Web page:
The third of the set of three post-Morrison issues had to do with claimants’ attempts to bring foreign law claims as “add-ons” to class actions under the U.S. securities laws in an attempt to “circumvent the territorial limitations” on the reach of the U.S. laws. The Toshiba case again presents an illustration of this problem. As discussed here, in January 2020, Central District of California Judge Dean Pregerson, in holding that in addition to the allowing the claims of the class of investors who purchased their Toshiba securities in the U.S. to go forward, also held that the separate liability claims against Toshiba under the Japanese securities laws can go forward as well, even though Japan does not have a class action procedure comparable to the U.S mechanism.


The law firm memo’s authors note that allowing these foreign law claims to go forward in U.S. courts would “threaten the very harm to foreign issuers that Morrison sought to foreclose.” Permitting these claims to proceed “effectively creates an exception to Morrison, as it reopens the U.S. courts to lawyers representing investors from around the world allegedly cheated in foreign securities markets.” It was one of Morrison’s “express aims” to “put an end to that practice.” Plaintiffs’ lawyers “may now be able to piggyback foreign law class claims” on to a U.S. securities class action lawsuit, which “substantially magnifies the risk” that foreign companies may not only be at risk of being held liable in connection with domestic U.S. securities transactions, but also for “foreign claims under foreign law, even if the foreign law does not provide a plaintiff with the same class action mechanism.”



Since the U.S. Supreme Court first issued the Morrison decision ten years ago, it has continued to be a source of discussion and concern, both between and among practitioners and observers within the U.S. and also between and among practitioners and observers outside the U.S. as well. As the law firm memo’s authors note, as the case law interpreting Morrison has developed, it has become increasingly difficult to know for sure whether or not a non-U.S. company might be hauled into U.S. court and held subject to U.S. laws.


I know from many discussions that non-U.S. practitioners find the Ninth Circuit’s decision in Toshiba is particularly confusing and vexing; these observers find it very hard to understand how Toshiba could be held subject to the U.S. securities laws when it did not even sponsor the Level I ADRs involved in the securities class action lawsuit. The company did not purposely avail itself of the opportunity to have its securities trade in the U.S, so how could it be subject to liability under the U.S. securities laws? I understand their concern but as I have also pointed out to them, if the U.S. securities laws do not apply to domestic U.S. transaction in the ADR securities, what jurisdiction’s law does apply? These concerns and questions simply underscore how challenging some of these issues are.


It is of particular concern that as the case law has developed, the possibility that foreign companies could find themselves exposed to liability exposures under the U.S. securities laws seems to have grown in ways that seem to be directly contrary to the very purposes of the Morrison decision. The possibility that non-U.S. companies could be subject to liability action in U.S. courts for claims based on alleged violation of their home country’s laws is particularly troublesome, particularly where their home country’s laws do not provide for class action procedures of the type available in the U.S.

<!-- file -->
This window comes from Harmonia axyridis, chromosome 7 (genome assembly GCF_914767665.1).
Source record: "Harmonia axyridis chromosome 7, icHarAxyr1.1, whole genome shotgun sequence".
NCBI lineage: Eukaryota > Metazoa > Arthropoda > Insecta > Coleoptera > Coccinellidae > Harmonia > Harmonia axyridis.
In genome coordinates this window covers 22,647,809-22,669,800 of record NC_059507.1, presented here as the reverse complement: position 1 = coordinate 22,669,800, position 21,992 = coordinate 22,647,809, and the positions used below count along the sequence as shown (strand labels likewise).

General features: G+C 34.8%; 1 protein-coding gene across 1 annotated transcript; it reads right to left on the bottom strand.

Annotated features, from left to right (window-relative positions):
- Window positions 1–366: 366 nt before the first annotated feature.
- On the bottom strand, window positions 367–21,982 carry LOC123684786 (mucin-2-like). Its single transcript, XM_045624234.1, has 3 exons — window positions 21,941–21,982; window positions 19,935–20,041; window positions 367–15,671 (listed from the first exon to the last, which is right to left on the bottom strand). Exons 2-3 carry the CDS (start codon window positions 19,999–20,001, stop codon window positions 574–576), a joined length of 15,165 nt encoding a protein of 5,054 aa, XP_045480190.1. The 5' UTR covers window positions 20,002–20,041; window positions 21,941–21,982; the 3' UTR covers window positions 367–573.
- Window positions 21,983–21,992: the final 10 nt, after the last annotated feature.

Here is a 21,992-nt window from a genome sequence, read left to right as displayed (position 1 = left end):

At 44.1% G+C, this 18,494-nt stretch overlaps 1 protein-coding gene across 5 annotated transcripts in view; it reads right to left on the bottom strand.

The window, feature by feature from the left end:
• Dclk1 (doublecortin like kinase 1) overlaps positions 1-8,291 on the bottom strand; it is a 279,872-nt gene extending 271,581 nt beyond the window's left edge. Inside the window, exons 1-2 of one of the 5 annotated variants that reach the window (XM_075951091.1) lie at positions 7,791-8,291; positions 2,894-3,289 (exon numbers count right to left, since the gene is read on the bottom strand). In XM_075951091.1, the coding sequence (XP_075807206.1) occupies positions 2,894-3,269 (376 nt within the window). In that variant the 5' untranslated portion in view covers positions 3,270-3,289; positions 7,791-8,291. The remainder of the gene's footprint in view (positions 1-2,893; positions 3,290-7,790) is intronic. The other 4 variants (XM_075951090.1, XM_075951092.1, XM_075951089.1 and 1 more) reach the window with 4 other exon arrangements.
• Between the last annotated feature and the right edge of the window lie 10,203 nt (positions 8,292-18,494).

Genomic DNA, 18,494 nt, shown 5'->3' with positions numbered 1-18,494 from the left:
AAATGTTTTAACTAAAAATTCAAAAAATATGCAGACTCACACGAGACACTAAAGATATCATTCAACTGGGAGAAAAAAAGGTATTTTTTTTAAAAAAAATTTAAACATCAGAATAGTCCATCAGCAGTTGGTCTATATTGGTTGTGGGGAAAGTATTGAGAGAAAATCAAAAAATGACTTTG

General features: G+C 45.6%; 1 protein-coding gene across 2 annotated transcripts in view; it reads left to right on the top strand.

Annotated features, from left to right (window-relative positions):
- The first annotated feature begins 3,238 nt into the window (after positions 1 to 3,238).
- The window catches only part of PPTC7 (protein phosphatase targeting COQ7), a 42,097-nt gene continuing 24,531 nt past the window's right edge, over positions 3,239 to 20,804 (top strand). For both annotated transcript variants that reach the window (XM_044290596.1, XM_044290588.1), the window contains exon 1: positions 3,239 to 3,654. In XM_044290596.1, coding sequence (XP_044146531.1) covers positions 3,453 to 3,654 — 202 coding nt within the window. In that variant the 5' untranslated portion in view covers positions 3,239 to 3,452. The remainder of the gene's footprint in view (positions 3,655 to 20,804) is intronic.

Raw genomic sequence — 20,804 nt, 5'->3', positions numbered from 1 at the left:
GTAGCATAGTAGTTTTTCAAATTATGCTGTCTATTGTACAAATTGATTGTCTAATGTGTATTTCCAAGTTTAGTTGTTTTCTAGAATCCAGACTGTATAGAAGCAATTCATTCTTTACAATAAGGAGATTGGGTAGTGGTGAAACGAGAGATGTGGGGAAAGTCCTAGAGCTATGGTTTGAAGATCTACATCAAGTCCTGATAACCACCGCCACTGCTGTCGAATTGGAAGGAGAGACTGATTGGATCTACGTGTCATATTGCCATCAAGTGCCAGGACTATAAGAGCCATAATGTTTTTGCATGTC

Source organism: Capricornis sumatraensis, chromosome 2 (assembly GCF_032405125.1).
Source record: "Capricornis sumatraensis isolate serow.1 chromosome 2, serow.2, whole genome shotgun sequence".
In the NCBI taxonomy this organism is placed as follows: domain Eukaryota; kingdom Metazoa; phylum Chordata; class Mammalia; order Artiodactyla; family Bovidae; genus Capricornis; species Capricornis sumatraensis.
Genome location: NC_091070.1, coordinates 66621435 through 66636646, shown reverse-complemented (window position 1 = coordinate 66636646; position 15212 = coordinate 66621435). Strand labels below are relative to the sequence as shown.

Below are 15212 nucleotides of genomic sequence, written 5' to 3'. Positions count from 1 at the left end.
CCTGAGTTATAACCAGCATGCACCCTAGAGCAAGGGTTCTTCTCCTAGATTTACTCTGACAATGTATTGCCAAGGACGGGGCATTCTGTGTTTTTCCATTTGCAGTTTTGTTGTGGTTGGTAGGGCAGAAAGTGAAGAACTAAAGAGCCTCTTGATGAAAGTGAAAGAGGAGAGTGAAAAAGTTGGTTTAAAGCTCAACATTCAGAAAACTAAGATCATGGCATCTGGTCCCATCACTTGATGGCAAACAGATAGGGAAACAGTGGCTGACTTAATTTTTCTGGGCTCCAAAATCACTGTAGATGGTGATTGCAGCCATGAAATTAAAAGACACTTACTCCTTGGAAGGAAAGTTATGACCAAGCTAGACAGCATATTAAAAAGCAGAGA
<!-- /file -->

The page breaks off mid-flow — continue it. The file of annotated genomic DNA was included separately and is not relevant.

While these various developments are, as the law firm memo’s authors note, inconsistent with the spirit of Morrison, it seems unlikely that the U.S. Supreme Court will take up these issues any time soon. The Court’s denial of the Toshiba’s cert petition would seem to suggest that the possibility of having the Supreme Court revisit these issues is, for now at least, remote.


It is worth noting that for most of the past ten years, the cost of D&O insurance for non-U.S. companies potentially exposed to U.S. securities litigation claim was lower than the cost of D&O insurance for domestic U.S. companies. I believe that in part this pricing differential was the result of an underappreciation of the extent to which the non-U.S. companies potentially could be subject to U.S. claims. In more recent periods, the pricing for non-U.S. companies’ D&O insurance has begun to increase sharply, in some cases by greater percentages that the increases that domestic U.S. companies are facing. These sharp increases are in part a reflection of the fact that the question of the possibility for non-U.S. companies to face securities claims in the U.S. is troublingly difficult to assess, for reasons discussed above. The unclear state of the case law post-Morrison is one of the many factors currently roiling the D&O insurance market for non-U.S. companies.


The law firm memo’s authors do not mention it, but Morrison has also had an important role to play in the development of collective securities litigation outside the U.S.  Foreign investors who prior to Morrison might have sought to access U.S. courts in order to assert their claims have found themselves attempting to seek redress in the courts of their home jurisdictions, asserting claims under the home jurisdiction’s laws. The courts of several jurisdictions (for example, Canada and The Netherlands) have expressly cited Morrison and the consequent lack of access to U.S. courts as reasons for those non-U.S. courts to consider in deciding whether or not to take up the claims of aggrieved investors.